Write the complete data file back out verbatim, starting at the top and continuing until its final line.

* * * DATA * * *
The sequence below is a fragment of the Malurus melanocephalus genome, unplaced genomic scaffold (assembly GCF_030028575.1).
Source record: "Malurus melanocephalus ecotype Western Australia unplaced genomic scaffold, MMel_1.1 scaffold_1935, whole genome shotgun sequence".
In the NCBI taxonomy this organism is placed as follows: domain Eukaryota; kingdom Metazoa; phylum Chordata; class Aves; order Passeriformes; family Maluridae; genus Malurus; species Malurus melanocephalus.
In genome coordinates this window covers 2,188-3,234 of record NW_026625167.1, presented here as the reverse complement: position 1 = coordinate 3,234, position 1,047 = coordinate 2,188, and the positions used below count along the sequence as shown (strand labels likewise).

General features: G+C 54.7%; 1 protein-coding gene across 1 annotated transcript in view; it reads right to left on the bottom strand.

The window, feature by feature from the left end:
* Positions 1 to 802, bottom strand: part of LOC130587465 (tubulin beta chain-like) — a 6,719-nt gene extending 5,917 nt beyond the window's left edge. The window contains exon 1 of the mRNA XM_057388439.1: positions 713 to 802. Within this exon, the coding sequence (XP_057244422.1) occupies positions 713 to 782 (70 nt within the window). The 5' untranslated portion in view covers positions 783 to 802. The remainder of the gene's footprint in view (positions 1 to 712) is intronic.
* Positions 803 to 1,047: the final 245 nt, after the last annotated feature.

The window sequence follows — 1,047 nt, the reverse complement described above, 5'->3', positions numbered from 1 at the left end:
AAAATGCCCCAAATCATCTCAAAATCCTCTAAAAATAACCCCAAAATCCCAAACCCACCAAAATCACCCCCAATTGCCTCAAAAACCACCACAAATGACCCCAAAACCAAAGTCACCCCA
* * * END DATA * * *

The sequence below is a fragment of the Malurus melanocephalus genome, unplaced genomic scaffold (assembly GCF_030028575.1).
Source record: "Malurus melanocephalus ecotype Western Australia unplaced genomic scaffold, MMel_1.1 scaffold_1935, whole genome shotgun sequence".
In the NCBI taxonomy this organism is placed as follows: domain Eukaryota; kingdom Metazoa; phylum Chordata; class Aves; order Passeriformes; family Maluridae; genus Malurus; species Malurus melanocephalus.
In genome coordinates this window covers 2,188-3,234 of record NW_026625167.1, presented here as the reverse complement: position 1 = coordinate 3,234, position 1,047 = coordinate 2,188, and the positions used below count along the sequence as shown (strand labels likewise).

General features: G+C 54.7%; 1 protein-coding gene across 1 annotated transcript in view; it reads right to left on the bottom strand.

The window, feature by feature from the left end:
* Positions 1 to 802, bottom strand: part of LOC130587465 (tubulin beta chain-like) — a 6,719-nt gene extending 5,917 nt beyond the window's left edge. The window contains exon 1 of the mRNA XM_057388439.1: positions 713 to 802. Within this exon, the coding sequence (XP_057244422.1) occupies positions 713 to 782 (70 nt within the window). The 5' untranslated portion in view covers positions 783 to 802. The remainder of the gene's footprint in view (positions 1 to 712) is intronic.
* Positions 803 to 1,047: the final 245 nt, after the last annotated feature.

The window sequence follows — 1,047 nt, the reverse complement described above, 5'->3', positions numbered from 1 at the left end:
AAAATGCCCCAAATCATCTCAAAATCCTCTAAAAATAACCCCAAAATCCCAAACCCACCAAAATCACCCCCAATTGCCTCAAAAACCACCACAAATGACCCCAAAACCAAAGTCACCCCA